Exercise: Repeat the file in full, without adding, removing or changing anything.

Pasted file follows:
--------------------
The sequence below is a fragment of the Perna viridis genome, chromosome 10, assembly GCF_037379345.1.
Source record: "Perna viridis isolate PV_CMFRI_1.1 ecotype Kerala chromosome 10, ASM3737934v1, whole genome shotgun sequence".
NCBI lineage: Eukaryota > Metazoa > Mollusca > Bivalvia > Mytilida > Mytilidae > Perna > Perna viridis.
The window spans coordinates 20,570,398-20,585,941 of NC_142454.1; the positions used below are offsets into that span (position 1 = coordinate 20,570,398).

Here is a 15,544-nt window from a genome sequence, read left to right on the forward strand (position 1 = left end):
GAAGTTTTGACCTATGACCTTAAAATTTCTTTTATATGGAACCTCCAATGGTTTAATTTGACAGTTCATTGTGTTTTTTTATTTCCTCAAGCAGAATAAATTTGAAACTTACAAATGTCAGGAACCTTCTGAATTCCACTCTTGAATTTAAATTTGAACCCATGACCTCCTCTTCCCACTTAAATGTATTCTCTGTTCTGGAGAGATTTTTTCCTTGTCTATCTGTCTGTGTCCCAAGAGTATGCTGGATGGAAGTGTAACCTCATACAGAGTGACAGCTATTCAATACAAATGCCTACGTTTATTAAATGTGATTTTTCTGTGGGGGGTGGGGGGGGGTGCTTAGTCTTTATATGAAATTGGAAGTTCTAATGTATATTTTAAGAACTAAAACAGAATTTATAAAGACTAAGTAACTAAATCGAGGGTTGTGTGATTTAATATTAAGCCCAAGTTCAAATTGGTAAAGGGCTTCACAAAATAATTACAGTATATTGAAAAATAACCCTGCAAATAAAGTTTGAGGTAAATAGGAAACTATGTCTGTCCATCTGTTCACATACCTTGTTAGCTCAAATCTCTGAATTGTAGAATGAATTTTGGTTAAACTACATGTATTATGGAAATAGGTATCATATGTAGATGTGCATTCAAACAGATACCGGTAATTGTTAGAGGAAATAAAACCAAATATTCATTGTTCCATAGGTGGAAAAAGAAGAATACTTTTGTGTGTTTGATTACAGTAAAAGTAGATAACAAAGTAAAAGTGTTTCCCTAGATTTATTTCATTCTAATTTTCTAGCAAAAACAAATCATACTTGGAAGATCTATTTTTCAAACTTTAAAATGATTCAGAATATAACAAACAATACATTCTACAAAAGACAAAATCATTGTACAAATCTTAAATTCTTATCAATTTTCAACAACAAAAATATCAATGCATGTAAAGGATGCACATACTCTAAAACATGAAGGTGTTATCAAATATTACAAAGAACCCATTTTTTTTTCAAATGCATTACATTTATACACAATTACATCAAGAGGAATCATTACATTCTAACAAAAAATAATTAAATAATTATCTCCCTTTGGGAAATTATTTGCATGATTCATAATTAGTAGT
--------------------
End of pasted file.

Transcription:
The sequence below is a fragment of the Perna viridis genome, chromosome 10, assembly GCF_037379345.1.
Source record: "Perna viridis isolate PV_CMFRI_1.1 ecotype Kerala chromosome 10, ASM3737934v1, whole genome shotgun sequence".
NCBI lineage: Eukaryota > Metazoa > Mollusca > Bivalvia > Mytilida > Mytilidae > Perna > Perna viridis.
The window spans coordinates 20,570,398-20,585,941 of NC_142454.1; the positions used below are offsets into that span (position 1 = coordinate 20,570,398).

Here is a 15,544-nt window from a genome sequence, read left to right on the forward strand (position 1 = left end):
GAAGTTTTGACCTATGACCTTAAAATTTCTTTTATATGGAACCTCCAATGGTTTAATTTGACAGTTCATTGTGTTTTTTTATTTCCTCAAGCAGAATAAATTTGAAACTTACAAATGTCAGGAACCTTCTGAATTCCACTCTTGAATTTAAATTTGAACCCATGACCTCCTCTTCCCACTTAAATGTATTCTCTGTTCTGGAGAGATTTTTTCCTTGTCTATCTGTCTGTGTCCCAAGAGTATGCTGGATGGAAGTGTAACCTCATACAGAGTGACAGCTATTCAATACAAATGCCTACGTTTATTAAATGTGATTTTTCTGTGGGGGGTGGGGGGGGGTGCTTAGTCTTTATATGAAATTGGAAGTTCTAATGTATATTTTAAGAACTAAAACAGAATTTATAAAGACTAAGTAACTAAATCGAGGGTTGTGTGATTTAATATTAAGCCCAAGTTCAAATTGGTAAAGGGCTTCACAAAATAATTACAGTATATTGAAAAATAACCCTGCAAATAAAGTTTGAGGTAAATAGGAAACTATGTCTGTCCATCTGTTCACATACCTTGTTAGCTCAAATCTCTGAATTGTAGAATGAATTTTGGTTAAACTACATGTATTATGGAAATAGGTATCATATGTAGATGTGCATTCAAACAGATACCGGTAATTGTTAGAGGAAATAAAACCAAATATTCATTGTTCCATAGGTGGAAAAAGAAGAATACTTTTGTGTGTTTGATTACAGTAAAAGTAGATAACAAAGTAAAAGTGTTTCCCTAGATTTATTTCATTCTAATTTTCTAGCAAAAACAAATCATACTTGGAAGATCTATTTTTCAAACTTTAAAATGATTCAGAATATAACAAACAATACATTCTACAAAAGACAAAATCATTGTACAAATCTTAAATTCTTATCAATTTTCAACAACAAAAATATCAATGCATGTAAAGGATGCACATACTCTAAAACATGAAGGTGTTATCAAATATTACAAAGAACCCATTTTTTTTTCAAATGCATTACATTTATACACAATTACATCAAGAGGAATCATTACATTCTAACAAAAAATAATTAAATAATTATCTCCCTTTGGGAAATTATTTGCATGATTCATAATTAGTAGT